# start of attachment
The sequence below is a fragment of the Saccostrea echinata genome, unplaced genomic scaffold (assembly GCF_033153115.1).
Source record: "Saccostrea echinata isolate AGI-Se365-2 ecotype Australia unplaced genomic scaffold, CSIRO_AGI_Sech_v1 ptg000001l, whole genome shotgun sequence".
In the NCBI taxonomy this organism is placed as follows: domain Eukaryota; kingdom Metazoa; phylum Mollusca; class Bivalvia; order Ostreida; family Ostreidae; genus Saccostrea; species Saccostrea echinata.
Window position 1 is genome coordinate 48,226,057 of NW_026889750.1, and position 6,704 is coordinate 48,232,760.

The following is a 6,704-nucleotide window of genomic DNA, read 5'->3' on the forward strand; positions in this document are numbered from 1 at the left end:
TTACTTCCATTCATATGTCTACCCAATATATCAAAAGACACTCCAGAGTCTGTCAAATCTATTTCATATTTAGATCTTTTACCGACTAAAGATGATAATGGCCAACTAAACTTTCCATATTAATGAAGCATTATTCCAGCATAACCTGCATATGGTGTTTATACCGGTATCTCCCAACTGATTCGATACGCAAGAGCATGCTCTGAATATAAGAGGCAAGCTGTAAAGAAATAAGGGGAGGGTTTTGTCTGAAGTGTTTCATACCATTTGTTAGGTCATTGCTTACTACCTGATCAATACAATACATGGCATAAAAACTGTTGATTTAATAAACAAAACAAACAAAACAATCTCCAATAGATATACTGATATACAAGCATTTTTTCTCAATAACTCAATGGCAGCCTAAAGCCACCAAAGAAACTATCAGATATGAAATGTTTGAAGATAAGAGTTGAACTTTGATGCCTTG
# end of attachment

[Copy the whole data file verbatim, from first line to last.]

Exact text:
The sequence below is a fragment of the Saccostrea echinata genome, unplaced genomic scaffold (assembly GCF_033153115.1).
Source record: "Saccostrea echinata isolate AGI-Se365-2 ecotype Australia unplaced genomic scaffold, CSIRO_AGI_Sech_v1 ptg000001l, whole genome shotgun sequence".
In the NCBI taxonomy this organism is placed as follows: domain Eukaryota; kingdom Metazoa; phylum Mollusca; class Bivalvia; order Ostreida; family Ostreidae; genus Saccostrea; species Saccostrea echinata.
Window position 1 is genome coordinate 48,226,057 of NW_026889750.1, and position 6,704 is coordinate 48,232,760.

The following is a 6,704-nucleotide window of genomic DNA, read 5'->3' on the forward strand; positions in this document are numbered from 1 at the left end:
TTACTTCCATTCATATGTCTACCCAATATATCAAAAGACACTCCAGAGTCTGTCAAATCTATTTCATATTTAGATCTTTTACCGACTAAAGATGATAATGGCCAACTAAACTTTCCATATTAATGAAGCATTATTCCAGCATAACCTGCATATGGTGTTTATACCGGTATCTCCCAACTGATTCGATACGCAAGAGCATGCTCTGAATATAAGAGGCAAGCTGTAAAGAAATAAGGGGAGGGTTTTGTCTGAAGTGTTTCATACCATTTGTTAGGTCATTGCTTACTACCTGATCAATACAATACATGGCATAAAAACTGTTGATTTAATAAACAAAACAAACAAAACAATCTCCAATAGATATACTGATATACAAGCATTTTTTCTCAATAACTCAATGGCAGCCTAAAGCCACCAAAGAAACTATCAGATATGAAATGTTTGAAGATAAGAGTTGAACTTTGATGCCTTG